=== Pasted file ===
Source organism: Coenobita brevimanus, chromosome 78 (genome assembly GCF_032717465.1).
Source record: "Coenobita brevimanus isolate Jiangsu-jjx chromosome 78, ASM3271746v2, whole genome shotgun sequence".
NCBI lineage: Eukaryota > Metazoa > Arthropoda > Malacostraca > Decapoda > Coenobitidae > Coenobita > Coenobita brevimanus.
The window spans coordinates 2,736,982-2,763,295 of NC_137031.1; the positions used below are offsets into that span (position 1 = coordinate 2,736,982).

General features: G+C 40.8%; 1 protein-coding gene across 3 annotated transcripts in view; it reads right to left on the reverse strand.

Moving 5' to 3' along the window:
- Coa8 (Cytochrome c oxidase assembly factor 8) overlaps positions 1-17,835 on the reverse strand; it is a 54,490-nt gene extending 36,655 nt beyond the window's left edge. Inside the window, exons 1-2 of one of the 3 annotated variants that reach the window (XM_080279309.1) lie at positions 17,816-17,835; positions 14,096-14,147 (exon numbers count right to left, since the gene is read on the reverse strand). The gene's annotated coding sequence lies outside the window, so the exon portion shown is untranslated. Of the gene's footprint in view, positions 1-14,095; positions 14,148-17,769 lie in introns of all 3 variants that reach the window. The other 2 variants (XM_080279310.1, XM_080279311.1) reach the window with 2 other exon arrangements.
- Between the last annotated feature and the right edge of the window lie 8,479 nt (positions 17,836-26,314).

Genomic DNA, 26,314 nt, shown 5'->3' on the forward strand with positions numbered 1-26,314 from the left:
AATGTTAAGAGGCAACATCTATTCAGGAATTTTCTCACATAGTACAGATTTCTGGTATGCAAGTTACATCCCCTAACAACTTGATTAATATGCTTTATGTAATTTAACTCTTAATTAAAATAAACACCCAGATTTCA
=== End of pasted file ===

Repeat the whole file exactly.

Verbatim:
Source organism: Coenobita brevimanus, chromosome 78 (genome assembly GCF_032717465.1).
Source record: "Coenobita brevimanus isolate Jiangsu-jjx chromosome 78, ASM3271746v2, whole genome shotgun sequence".
NCBI lineage: Eukaryota > Metazoa > Arthropoda > Malacostraca > Decapoda > Coenobitidae > Coenobita > Coenobita brevimanus.
The window spans coordinates 2,736,982-2,763,295 of NC_137031.1; the positions used below are offsets into that span (position 1 = coordinate 2,736,982).

General features: G+C 40.8%; 1 protein-coding gene across 3 annotated transcripts in view; it reads right to left on the reverse strand.

Moving 5' to 3' along the window:
- Coa8 (Cytochrome c oxidase assembly factor 8) overlaps positions 1-17,835 on the reverse strand; it is a 54,490-nt gene extending 36,655 nt beyond the window's left edge. Inside the window, exons 1-2 of one of the 3 annotated variants that reach the window (XM_080279309.1) lie at positions 17,816-17,835; positions 14,096-14,147 (exon numbers count right to left, since the gene is read on the reverse strand). The gene's annotated coding sequence lies outside the window, so the exon portion shown is untranslated. Of the gene's footprint in view, positions 1-14,095; positions 14,148-17,769 lie in introns of all 3 variants that reach the window. The other 2 variants (XM_080279310.1, XM_080279311.1) reach the window with 2 other exon arrangements.
- Between the last annotated feature and the right edge of the window lie 8,479 nt (positions 17,836-26,314).

Genomic DNA, 26,314 nt, shown 5'->3' on the forward strand with positions numbered 1-26,314 from the left:
AATGTTAAGAGGCAACATCTATTCAGGAATTTTCTCACATAGTACAGATTTCTGGTATGCAAGTTACATCCCCTAACAACTTGATTAATATGCTTTATGTAATTTAACTCTTAATTAAAATAAACACCCAGATTTCA